Why do I complain about PBM rulebooks as much as I do? Well, in a nutshell, it's because my first-hand experience with them has been that some of them aren't even worth reading. Some out confusing. Some are exercises in textual sloppiness. Some gamers force-feed themselves a diet of PBM rulebooks, and view it as little more than a means to an end - the lesser of evils, so to speak. Hey, here's an idea - get a group of people together just for the purpose of reading a variety of PBM game rulebooks for multiple different PBM games. Then see how excited that they are, assuming that they ever make it through that exercise, at all. And do be sure to time how long it takes for them to make their way through all of that text served up buffet-size.

Why are PBM gamer populations so relatively small in size, if PBM rulebooks are so well-written and are what PBM companies and GMs rely upon as primary mechanism for gaining new players, by way of increasing understanding so as to smooth the transition from knowing nothing about the game to having all of the relevant information about their game(s) all compiled for the ease and convenience of newcomers to their little corner of PBM heaven?

You'll bore people to death, hawking text-dense PBM rulebooks to them. From what I have seen of PBM rulebooks over the last several decades (and I try to limit my exposure of them, in a bid to avoid insanity), they tend to make for very dry and very boring reading. People want to play games. You don't play rulebooks, after all. But if you're a newcomer to PBM, prepare yourself for long, slow journeys through Rulebook Hell.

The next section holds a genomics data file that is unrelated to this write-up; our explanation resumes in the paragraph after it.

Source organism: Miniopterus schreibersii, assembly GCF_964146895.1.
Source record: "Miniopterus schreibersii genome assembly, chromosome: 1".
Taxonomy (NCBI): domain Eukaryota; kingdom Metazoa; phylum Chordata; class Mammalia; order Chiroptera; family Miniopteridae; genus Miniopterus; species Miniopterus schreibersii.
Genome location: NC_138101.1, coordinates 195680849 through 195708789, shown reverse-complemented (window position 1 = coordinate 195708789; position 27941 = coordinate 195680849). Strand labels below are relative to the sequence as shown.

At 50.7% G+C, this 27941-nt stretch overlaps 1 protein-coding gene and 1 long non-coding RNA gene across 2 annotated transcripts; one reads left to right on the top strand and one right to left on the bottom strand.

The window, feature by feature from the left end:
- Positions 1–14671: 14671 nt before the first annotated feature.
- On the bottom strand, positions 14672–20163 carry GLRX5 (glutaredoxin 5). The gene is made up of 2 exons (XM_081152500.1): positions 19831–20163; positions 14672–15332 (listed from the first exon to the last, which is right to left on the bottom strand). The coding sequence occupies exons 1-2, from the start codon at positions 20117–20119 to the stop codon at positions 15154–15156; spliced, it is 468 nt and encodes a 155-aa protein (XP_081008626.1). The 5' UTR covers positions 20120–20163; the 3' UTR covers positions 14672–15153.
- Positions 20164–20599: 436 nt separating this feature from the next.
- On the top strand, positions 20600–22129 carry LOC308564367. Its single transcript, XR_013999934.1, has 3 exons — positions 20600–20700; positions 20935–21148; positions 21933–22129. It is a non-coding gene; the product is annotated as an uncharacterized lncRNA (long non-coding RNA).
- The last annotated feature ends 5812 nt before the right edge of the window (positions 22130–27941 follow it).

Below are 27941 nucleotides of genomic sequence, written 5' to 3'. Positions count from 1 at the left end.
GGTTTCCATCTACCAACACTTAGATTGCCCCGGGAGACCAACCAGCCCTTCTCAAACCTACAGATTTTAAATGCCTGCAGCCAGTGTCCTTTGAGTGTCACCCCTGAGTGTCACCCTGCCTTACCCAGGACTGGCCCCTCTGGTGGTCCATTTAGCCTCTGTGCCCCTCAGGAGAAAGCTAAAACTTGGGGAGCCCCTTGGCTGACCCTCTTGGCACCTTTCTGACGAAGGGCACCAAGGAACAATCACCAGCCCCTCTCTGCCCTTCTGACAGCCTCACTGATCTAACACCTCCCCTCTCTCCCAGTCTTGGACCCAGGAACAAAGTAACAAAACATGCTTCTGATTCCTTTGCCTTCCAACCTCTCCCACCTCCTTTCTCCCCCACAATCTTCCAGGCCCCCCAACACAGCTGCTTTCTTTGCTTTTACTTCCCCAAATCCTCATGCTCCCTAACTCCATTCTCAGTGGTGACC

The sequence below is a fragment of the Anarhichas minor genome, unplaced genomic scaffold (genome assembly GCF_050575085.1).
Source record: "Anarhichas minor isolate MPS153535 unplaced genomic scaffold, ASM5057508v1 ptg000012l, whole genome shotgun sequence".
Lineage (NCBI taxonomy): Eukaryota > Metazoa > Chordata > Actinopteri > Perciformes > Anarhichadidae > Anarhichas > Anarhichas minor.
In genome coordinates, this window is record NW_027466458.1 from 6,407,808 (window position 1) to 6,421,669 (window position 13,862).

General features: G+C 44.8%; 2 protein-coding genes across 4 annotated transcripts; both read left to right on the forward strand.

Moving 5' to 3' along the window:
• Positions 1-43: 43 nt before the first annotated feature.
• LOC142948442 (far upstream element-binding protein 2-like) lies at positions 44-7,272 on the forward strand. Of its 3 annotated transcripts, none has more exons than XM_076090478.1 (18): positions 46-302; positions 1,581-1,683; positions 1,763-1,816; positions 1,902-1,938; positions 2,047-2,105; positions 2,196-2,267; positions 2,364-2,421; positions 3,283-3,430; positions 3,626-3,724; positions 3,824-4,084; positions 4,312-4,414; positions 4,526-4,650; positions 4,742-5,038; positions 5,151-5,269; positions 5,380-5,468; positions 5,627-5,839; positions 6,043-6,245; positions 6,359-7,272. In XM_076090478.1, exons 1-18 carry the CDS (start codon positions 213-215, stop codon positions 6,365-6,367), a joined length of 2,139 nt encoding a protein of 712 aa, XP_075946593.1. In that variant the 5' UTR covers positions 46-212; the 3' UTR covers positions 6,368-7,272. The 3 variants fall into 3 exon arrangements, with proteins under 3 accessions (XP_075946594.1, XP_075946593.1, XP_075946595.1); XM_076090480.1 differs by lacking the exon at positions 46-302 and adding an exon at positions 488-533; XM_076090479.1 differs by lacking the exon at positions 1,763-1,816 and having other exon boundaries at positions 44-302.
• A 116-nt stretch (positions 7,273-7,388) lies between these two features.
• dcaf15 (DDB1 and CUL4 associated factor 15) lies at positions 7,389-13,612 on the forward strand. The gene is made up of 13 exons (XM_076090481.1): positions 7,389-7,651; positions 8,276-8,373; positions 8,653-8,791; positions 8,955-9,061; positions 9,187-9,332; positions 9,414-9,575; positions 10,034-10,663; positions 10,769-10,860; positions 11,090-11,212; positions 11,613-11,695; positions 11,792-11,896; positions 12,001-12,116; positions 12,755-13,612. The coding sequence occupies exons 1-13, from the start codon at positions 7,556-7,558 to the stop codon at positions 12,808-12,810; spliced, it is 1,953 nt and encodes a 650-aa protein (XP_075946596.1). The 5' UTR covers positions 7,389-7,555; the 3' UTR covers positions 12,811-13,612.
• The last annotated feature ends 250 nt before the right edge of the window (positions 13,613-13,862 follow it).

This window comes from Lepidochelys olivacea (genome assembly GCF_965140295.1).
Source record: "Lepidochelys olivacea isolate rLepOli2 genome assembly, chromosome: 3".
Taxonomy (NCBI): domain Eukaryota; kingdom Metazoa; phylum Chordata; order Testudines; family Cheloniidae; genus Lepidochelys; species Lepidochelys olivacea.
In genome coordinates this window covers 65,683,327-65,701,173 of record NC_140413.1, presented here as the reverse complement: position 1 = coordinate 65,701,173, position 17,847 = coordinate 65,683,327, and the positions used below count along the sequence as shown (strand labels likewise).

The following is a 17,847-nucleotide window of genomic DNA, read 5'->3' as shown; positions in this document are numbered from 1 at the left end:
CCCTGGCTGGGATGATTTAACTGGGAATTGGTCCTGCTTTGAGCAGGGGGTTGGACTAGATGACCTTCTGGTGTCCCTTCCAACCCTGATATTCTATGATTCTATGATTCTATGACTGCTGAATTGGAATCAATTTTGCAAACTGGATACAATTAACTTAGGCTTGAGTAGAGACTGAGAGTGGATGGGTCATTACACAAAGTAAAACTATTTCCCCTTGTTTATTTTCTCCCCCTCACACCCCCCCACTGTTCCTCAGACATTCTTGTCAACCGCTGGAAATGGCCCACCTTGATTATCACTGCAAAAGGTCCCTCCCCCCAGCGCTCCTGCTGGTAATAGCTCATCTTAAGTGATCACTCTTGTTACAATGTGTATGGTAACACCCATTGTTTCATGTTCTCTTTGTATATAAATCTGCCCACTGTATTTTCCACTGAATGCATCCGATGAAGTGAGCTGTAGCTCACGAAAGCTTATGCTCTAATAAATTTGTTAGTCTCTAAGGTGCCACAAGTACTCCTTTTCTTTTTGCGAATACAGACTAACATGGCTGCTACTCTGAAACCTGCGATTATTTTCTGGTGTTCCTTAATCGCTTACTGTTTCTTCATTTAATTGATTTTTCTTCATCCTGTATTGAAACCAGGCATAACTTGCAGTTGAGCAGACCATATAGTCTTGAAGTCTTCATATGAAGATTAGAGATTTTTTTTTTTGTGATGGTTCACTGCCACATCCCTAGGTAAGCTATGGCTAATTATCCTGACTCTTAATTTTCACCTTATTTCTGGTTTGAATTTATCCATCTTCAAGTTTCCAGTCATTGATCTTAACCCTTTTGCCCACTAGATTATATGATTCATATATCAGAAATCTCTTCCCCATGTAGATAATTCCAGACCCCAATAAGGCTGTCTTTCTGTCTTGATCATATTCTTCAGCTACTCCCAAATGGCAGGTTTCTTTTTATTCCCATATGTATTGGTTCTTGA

Torment takes many forms. Reading PBM rulebooks is one of them.

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Your people start off in the middle of nowhere as a nomadic tribe. You know nothing about your environment and you have but a handful of skills. You explore your world and build skills and resources.

TribeNet simulates a nomadic and growing tribal life and lets you choose where it may lead. There are components of TN that allow you to become Builder, Trader, Fighter, Sailor and Explorer. The potential and possibilities are endless.

Can your clan survive and become a civilisation? It’s up to you.

TribeNet is for those who enjoy living in their imagination and have organisational skills. Most players quickly see the importance of spreadsheets and forward planning. There are no graphics involved (apart from a map), no shooting, no funky miniatures or boards or special effects. It’s just you and your imagination. It is you who animates the game play.

But it comes with a warning: it can become seriously addictive and you have to be prepared to think. But if you need help jump onto Discord and see what other players have to say.

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Back Issues of PBM Chaos

Click on the links below, to access back issues of PBM Chaos!
Issue #8 Issue #7 Issue #6 Issue #5 Issue #4 Issue #3 Issue #2 Issue #1